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Investing

How To Get Your Property Ready For Rentals

If you’re thinking of getting into the rental property market as an investor this year, there’s no better time to do it. The recent analysis forecasts that there will be a sky-high increase in residential property rents for this year given the extreme shortage in accommodation that the country is facing. Even before the pandemic hit, Australia was seeing an undersupply in housing, and the numbers have not got any better.

These findings have belied the fear that immigration restrictions due to COVID-19 would cause the property market to plummet. With 25.6 million people in the country, investors have a serious opportunity to focus on rentals right now. We’ll look at some rental property tips, so you’re confident by the time your tenant moves in.

Getting Your Property Ready For Rent

While shortages in accomodation are relative based on location, the country’s major cities are showing rental yields between 3.3% and 5.8%. These returns are enough that some property owners are considering renting out their own properties. 

Here’s what you need to know.

Setting the Rent

Property owners have some degree of leeway when it comes to how much they charge for rent. While you are restricted by your target renter’s income bracket for the neighborhood, you can increase your price point a little more for valued amenities such as a good parking area, an outdoor area, good kitchen space, bathroom, walk-in closets, and many more. 

Owners also need to look at local laws for tenancies. In New South Wales, you can increase rent at any time, as long as you give 60 days’ notice. In the Northern Territory, you can do the same, except you only have to give 30 days’ notice. In Western Australia, you can increase the rent every 6 months with 60 days’ notice.

Maintenance and Repairs

Australian property owners are responsible for maintenance, so it’s important to have a property that’s built to take a little wear and tear. Home inspections, seasonal prep, and general upkeep can go a long way toward warding off problems before they start. There is some tenant responsibility, but for the most part, you will be called if there are any issues.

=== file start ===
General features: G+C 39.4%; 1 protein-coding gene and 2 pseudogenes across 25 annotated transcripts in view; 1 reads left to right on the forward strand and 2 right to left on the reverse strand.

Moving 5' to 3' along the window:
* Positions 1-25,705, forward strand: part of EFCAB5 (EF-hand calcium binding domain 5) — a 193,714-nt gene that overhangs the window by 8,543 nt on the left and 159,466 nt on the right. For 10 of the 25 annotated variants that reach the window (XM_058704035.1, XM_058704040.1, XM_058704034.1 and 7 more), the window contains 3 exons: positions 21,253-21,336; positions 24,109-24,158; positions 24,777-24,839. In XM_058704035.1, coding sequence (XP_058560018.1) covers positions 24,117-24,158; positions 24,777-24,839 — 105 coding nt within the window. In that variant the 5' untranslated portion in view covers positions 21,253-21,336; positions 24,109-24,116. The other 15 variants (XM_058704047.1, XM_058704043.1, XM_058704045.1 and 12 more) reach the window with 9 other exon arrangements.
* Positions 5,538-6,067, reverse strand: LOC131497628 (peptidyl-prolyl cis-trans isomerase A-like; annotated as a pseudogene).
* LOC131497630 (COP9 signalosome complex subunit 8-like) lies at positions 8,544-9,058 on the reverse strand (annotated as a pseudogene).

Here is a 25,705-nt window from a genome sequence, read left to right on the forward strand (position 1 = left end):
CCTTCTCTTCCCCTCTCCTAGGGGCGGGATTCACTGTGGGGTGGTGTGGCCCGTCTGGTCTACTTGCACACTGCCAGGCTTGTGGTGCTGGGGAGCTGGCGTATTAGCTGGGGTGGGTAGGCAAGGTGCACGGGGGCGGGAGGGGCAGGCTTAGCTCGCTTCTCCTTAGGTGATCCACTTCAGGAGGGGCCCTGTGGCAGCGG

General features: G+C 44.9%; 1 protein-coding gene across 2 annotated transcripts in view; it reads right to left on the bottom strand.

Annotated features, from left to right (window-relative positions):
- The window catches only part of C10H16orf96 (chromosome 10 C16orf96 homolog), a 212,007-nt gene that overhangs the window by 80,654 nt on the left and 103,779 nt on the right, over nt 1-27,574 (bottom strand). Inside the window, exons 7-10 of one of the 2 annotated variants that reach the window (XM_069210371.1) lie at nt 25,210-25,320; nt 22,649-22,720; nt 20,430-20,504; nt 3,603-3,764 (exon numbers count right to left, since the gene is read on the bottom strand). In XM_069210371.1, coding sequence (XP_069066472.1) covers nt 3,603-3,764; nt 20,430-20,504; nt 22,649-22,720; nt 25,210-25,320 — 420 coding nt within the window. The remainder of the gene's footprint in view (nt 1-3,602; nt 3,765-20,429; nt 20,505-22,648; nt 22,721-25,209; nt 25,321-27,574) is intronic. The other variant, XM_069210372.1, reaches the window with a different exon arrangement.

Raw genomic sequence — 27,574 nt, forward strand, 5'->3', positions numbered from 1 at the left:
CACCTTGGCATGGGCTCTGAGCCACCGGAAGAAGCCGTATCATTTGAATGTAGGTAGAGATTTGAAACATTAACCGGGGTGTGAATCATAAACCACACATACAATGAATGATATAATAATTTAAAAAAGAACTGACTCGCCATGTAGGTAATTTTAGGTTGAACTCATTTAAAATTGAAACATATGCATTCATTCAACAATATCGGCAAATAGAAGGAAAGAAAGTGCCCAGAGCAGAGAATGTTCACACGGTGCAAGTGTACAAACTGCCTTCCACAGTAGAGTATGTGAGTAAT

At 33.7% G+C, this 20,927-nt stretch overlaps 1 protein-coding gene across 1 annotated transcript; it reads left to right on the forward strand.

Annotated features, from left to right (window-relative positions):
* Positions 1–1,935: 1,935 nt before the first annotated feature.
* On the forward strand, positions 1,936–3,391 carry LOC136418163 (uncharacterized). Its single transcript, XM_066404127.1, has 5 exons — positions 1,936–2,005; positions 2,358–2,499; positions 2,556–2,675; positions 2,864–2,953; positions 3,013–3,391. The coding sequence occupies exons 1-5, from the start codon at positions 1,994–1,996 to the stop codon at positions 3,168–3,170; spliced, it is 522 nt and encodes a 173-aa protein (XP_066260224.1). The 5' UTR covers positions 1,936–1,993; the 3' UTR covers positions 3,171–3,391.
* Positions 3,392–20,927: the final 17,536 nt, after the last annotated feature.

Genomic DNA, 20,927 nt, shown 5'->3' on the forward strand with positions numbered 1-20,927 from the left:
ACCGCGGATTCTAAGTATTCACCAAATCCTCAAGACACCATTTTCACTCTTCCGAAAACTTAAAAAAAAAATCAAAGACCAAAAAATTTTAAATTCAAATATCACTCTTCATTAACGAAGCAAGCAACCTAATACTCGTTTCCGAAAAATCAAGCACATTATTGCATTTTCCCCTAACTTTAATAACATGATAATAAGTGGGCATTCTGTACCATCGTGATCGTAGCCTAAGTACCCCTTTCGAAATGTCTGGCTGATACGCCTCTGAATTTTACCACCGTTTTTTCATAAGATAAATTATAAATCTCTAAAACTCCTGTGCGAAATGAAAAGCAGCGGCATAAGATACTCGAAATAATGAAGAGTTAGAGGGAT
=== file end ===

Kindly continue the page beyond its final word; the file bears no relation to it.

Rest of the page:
Ultimately, this can refer to anything from your plumbing to the condition of the fixtures. You also have to keep in mind what you’ll do if the tenant causes major damages. You can certainly use the money from the bond the tenant paid to secure the property, but this may only cover so much in the case of professional repairs, and landlord insurance is recommended to ensure you’re prepared for the worst-case scenarios.

Adding Value

Renters have a variety of priorities before they decide where to move to. Some want gourmet kitchens and top-of-the-range appliances. Others want pet-friendly properties so they don’t have to worry about giving up their best friend.

In a practical sense, this might mean replacing your countertops or installing scratch-resistant floors. Both will appeal to renters and help you protect your investment. You can also look at what other people are charging and which properties seem to be the most popular.

Landlord Insurance

Landlord insurance ultimately protects you from many of the risks associated with renting. And unfortunately, there can be quite a few risks to consider such as having to deal with theft, vandalism, and many other damages when it comes to the people you rent to and how the tenant’s guests may act.

Without landlord insurance, you’re liable to pay for it all. Thorough screening can certainly cut down on the odds of anything serious occurring, but the odds may still be higher than you think and accidents do happen. If the economy should stumble, you’ll need to know how many shares of rent you can cover on your own. If a tenant is injured on your property, you’ll need to know if you can pay for litigation procedures. Most landlords simply can’t, which is why it’s generally too risky to skip this insurance.

Final Check-In Before the Tenant Moves In

Both you and your tenant are required to conduct an ingoing report. You’ll both tour the property and record its original condition, though most of the time your managing agent will carry out your inspection on your behalf. Take photos to ensure that there’s no deception on the part of the tenant. Certain states or territories will have recommended inspection report formats, giving you a handy checklist. The cleaner your home is during the time of the walk-through, the easier it will be to document its current state. A property manager can be invaluable at this stage, ensuring that each inch is picture-perfect. In addition, taking this step will increase the odds that the tenant will return it in the same condition.

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Getting your property ready essentially means leaving no stone unturned. The more you factor in all the details, the less likely it is that you’ll run into major problems. So while a disgruntled tenant might cause you some grief, it ultimately won’t cause you to lose the property or your savings if you’ve prepared with landlord insurance.

If you have questions about the Sydney property market, Shore Financial is here to be of service. We have property management specialists that can help you discern what your tenant is looking for and how you can meet their needs. Call us today if you want to give yourself the best chance of success.

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